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Sermon on Cheesefare Sunday by Protopresbyter Michael Pomazansky

 

“Whither shall I flee from thy presence?” (Psalms 139:7)

The question of the eternal suffering of sinners in the afterlife became one of the liveliest points of discussion in the Protestant world, and the rejection of the concept found fervent defenders in some preachers, as reported in the previous issue of Pravoslavnaya Rus [Orthodox Russia].

Human nature would rather answer this question in the negative; in the history of Christianity, there have long been attempts to see in the words about eternal Gehenna in the word of God only an allegory or with conditional meaning. This viewpoint sometimes even creeps into our midst.

Meanwhile, Meatfare Week is upon us. The Gospel message about the Day of Judgment: “and these shall go away into everlasting punishment: but the righteous into life eternal” (Matthew 25:46), is a terrible reminder in Orthodox churches not only on that Sunday, but for the entire week that follows.

The Savior and the Apostles spoke unambiguously many times of the eternal condemnation of sinners, which is a fate which could befall each and every one of us. The Fifth Ecumenical Council rejected the teaching of the so-called Origenists about the ultimate salvation of all people and even of evil spirits. One must subject our thoughts to the voice of the Word of God with humility and with the knowledge that Divine determination is higher than our reasoning. “For my thoughts are not your thoughts,” says the Lord through Prophet Isaiah: “ For as the heavens are higher than the earth, so are my ways higher than your ways, and my thoughts than your thoughts” (Isaiah 55:8-9).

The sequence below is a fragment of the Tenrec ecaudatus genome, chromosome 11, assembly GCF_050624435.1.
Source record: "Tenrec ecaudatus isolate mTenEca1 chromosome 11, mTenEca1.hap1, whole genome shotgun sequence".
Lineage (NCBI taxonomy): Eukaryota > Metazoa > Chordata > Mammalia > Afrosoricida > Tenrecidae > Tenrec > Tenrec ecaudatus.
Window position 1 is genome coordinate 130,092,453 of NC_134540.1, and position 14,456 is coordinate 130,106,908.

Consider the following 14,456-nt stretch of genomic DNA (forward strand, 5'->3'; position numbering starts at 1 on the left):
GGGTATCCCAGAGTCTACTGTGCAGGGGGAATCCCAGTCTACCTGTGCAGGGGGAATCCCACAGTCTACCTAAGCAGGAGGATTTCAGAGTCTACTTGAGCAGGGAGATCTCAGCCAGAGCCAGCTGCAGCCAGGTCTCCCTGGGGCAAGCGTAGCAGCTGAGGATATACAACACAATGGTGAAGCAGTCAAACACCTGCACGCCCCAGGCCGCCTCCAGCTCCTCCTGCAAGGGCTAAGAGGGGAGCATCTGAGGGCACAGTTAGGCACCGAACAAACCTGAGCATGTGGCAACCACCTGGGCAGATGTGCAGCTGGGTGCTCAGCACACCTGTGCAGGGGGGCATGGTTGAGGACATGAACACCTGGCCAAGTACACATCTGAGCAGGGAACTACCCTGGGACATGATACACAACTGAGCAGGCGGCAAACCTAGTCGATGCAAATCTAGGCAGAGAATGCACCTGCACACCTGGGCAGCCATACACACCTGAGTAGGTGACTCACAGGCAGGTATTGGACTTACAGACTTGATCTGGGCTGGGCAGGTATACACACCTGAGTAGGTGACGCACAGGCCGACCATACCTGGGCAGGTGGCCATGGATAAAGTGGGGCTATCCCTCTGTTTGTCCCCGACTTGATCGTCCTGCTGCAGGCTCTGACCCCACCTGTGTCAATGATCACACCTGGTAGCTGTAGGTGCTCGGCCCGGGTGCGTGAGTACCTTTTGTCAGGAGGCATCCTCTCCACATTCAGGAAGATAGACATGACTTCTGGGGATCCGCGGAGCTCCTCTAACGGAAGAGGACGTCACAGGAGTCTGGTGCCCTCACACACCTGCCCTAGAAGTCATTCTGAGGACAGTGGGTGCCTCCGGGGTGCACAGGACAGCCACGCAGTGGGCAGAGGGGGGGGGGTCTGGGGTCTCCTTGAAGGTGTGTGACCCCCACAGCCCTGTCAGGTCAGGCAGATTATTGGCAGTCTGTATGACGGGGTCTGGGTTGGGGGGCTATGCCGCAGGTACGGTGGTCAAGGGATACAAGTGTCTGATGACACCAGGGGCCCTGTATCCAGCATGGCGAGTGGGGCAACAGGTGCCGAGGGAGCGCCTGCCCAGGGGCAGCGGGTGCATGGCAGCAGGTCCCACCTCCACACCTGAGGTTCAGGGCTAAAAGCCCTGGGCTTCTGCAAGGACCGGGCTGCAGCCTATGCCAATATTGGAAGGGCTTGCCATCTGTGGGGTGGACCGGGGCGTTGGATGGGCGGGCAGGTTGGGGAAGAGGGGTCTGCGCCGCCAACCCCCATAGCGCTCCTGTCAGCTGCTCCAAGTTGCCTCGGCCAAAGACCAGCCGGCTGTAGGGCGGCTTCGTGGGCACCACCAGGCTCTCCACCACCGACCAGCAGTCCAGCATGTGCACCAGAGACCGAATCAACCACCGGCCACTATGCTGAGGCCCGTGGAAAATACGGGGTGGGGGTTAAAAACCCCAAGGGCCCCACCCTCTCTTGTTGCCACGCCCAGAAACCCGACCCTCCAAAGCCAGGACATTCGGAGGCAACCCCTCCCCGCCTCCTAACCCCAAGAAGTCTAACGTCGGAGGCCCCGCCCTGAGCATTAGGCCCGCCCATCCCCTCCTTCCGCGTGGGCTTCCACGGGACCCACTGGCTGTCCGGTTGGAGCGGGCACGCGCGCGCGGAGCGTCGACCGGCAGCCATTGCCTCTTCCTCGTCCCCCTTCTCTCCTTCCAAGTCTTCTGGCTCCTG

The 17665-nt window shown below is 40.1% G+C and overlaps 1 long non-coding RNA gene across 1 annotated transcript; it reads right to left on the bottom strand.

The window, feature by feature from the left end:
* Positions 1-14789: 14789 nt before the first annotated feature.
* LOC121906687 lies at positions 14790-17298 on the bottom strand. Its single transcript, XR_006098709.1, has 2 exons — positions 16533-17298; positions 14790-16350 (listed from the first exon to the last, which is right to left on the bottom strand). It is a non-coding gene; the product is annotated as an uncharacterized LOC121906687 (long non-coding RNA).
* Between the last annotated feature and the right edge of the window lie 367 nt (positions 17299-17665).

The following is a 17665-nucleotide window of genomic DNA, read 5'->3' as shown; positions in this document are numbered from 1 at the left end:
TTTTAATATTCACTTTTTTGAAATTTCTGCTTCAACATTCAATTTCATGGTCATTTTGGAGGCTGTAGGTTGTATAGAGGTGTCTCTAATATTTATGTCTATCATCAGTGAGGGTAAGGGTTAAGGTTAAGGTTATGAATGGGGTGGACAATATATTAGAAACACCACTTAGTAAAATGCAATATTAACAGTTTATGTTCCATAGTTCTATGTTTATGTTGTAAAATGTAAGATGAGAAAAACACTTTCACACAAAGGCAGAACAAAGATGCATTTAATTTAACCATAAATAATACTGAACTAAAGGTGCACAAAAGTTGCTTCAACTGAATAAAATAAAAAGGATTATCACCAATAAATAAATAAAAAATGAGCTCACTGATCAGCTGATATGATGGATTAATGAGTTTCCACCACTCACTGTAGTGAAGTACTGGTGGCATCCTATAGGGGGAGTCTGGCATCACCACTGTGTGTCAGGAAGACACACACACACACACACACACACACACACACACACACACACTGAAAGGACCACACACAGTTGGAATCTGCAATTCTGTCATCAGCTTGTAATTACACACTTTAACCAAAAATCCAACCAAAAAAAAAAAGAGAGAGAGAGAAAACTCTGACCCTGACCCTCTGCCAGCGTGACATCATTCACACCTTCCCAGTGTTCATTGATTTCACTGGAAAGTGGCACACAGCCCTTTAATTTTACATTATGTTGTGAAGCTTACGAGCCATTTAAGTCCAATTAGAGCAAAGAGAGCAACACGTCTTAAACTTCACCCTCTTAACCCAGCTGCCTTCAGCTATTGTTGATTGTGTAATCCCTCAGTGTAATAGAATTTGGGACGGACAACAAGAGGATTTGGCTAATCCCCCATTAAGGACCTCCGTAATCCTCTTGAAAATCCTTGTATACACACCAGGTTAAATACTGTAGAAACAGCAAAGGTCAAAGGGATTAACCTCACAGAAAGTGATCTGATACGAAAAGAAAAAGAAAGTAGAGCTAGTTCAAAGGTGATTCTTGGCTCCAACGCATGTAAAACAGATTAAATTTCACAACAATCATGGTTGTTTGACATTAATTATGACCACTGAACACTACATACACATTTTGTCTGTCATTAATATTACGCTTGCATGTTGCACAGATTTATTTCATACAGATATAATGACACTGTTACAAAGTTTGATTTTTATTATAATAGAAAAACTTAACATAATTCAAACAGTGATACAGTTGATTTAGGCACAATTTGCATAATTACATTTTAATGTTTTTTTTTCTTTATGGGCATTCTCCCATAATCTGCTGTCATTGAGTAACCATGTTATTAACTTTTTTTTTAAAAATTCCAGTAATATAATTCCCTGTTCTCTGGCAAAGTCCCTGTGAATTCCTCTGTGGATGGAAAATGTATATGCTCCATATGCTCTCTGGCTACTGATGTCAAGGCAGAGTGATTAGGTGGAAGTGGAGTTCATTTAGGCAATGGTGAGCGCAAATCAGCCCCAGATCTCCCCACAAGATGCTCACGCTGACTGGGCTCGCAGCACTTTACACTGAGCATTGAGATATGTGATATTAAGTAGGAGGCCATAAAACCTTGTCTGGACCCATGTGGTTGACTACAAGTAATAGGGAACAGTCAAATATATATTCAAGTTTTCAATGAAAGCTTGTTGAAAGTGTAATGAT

But man is generous towards himself. He is not inclined to doubt the promised eternal bliss of the righteous, but he doubts the eternal condemnation of sinners, carelessly ignoring the notion that in denying the latter, one must then deny the former: if one sees the words about eternal suffering as conditional, then we must view the promise of eternal blessedness as conditional, too.